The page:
Texas judge rules gun ban for felony defendants is unconstitutional

A federal judge in West Texas has deemed a law which prohibits those with felony indictments from owning a gun to be unconstitutional.

Trump appointed judge David Counts rejected a federal indictment against Jose Gomez Quiroz who had been charged under the federal ban.

Counts wrote in his ruling that Quiroz was under a state burglary indictment when he attempted to buy a .22-caliber semiautomatic handgun. Quiroz was then challenged on his indictment by the gun dealer.

In his 25-page ruling Counts acknowledged “this case’s real-world consequences — certainly valid public policy and safety concerns exist,” but Counts said that a recent Supreme Court ruling has instead “framed those concerns solely as a historical analysis.”

“Although not exhaustive, the Court’s historical survey finds little evidence that … (the federal ban) — which prohibits those under felony indictment from obtaining a firearm — aligns with this Nation’s historical tradition,” Counts said.

Therefore, Counts deemed the ruling to unconstitutional as the “Second Amendment is not a “second class right,” as noted in a 2008 Supreme Court ruling.

“No longer can courts balance away a constitutional right,” Counts wrote. After the New York case, “the Government must prove that laws regulating conduct covered by the Second Amendment’s plain text align with this Nation’s historical tradition. The Government does not meet that burden.”

In the recent New York case, their high court voted 6-3 that Americans have a right to carry firearms in public for self-defense.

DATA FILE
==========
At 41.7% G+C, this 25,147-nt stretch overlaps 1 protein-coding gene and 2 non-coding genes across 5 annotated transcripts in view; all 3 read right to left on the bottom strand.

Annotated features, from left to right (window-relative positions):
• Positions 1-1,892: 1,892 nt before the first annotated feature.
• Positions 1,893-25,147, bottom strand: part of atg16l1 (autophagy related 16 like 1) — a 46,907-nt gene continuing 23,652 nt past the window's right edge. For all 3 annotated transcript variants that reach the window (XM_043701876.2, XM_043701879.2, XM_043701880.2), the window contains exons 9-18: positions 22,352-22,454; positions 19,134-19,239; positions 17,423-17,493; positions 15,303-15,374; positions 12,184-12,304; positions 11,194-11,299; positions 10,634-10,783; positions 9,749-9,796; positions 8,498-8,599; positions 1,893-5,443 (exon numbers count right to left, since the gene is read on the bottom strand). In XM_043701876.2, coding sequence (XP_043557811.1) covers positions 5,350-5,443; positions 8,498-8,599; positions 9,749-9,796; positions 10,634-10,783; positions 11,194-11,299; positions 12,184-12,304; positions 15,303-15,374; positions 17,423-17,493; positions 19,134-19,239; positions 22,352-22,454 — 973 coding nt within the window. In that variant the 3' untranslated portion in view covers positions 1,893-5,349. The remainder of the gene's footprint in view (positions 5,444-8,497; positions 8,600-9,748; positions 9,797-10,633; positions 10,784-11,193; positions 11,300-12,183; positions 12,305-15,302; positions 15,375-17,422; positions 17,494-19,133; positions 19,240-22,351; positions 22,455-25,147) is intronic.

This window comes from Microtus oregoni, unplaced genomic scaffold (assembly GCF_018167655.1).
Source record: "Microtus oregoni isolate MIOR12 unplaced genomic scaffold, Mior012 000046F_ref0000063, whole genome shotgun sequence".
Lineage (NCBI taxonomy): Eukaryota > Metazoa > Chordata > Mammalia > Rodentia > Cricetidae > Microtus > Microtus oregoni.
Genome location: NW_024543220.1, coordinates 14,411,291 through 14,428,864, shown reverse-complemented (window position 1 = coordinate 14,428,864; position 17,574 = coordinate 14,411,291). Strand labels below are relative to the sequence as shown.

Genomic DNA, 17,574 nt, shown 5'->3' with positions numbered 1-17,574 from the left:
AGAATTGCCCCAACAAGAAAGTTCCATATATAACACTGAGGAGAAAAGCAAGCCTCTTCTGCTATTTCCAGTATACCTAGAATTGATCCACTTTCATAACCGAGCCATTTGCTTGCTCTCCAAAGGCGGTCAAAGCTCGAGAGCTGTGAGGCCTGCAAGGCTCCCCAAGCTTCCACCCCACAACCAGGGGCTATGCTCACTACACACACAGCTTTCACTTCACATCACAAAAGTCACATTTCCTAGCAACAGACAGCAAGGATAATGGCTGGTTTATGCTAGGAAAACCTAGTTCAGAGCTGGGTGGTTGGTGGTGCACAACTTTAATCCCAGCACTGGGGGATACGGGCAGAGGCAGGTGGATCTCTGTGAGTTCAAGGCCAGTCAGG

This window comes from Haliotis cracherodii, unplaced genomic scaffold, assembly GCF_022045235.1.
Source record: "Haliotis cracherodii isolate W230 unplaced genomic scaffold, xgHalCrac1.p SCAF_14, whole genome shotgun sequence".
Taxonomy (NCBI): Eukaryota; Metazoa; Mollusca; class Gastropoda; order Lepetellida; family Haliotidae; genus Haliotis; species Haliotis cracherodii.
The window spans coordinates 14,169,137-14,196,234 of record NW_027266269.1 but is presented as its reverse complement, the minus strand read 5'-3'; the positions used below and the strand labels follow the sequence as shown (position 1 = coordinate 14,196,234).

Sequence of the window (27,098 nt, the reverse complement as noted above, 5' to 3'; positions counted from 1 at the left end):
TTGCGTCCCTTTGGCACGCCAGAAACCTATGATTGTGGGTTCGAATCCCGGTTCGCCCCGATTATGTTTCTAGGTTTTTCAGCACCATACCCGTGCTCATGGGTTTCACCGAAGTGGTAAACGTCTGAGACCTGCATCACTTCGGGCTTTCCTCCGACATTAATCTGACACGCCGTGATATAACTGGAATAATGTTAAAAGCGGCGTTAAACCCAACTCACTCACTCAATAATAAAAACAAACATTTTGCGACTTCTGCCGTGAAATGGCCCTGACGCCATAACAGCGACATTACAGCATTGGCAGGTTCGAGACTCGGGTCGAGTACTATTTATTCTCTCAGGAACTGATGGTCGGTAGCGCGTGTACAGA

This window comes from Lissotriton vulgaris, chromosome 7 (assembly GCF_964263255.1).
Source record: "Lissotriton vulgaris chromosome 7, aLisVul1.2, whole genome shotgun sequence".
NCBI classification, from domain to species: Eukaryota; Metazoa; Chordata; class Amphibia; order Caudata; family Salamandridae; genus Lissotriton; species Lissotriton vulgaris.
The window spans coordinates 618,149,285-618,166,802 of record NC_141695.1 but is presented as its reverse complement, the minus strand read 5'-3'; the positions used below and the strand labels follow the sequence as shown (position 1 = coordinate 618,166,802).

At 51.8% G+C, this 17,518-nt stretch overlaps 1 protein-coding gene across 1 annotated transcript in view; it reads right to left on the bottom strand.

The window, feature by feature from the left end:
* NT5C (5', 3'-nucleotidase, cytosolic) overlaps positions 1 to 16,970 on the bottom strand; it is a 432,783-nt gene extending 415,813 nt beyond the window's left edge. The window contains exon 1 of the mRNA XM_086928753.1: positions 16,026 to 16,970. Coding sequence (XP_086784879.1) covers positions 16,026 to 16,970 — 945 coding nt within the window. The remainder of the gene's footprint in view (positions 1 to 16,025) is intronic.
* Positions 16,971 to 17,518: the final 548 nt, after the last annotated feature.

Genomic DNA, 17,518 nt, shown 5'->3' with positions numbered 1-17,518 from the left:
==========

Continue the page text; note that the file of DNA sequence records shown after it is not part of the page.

Justice Clarence Thomas wrote at the time that the Constitution is there to protect “an individual’s right to carry a handgun for self-defense outside the home.” That right is not a “second-class right. We know of no other constitutional right that an individual may exercise only after demonstrating to government officers some special need.”




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Paul, 37, is from Scotland in the UK, but currently lives and works in Bangkok. Paul has worked in different industries such as telemarketing, retail, hospitality, farming, insurance, and teaching, where he works now. He teaches at an all-girls High School in Bangkok. “It’s a lot of work, but I love my job.” Paul has an active interest in politics. His reason for writing for FBA is to offer people the facts and allow them to make up their own minds. Whilst he believes opinion columns have their place, it is also important that people can have accurate news with no bias.

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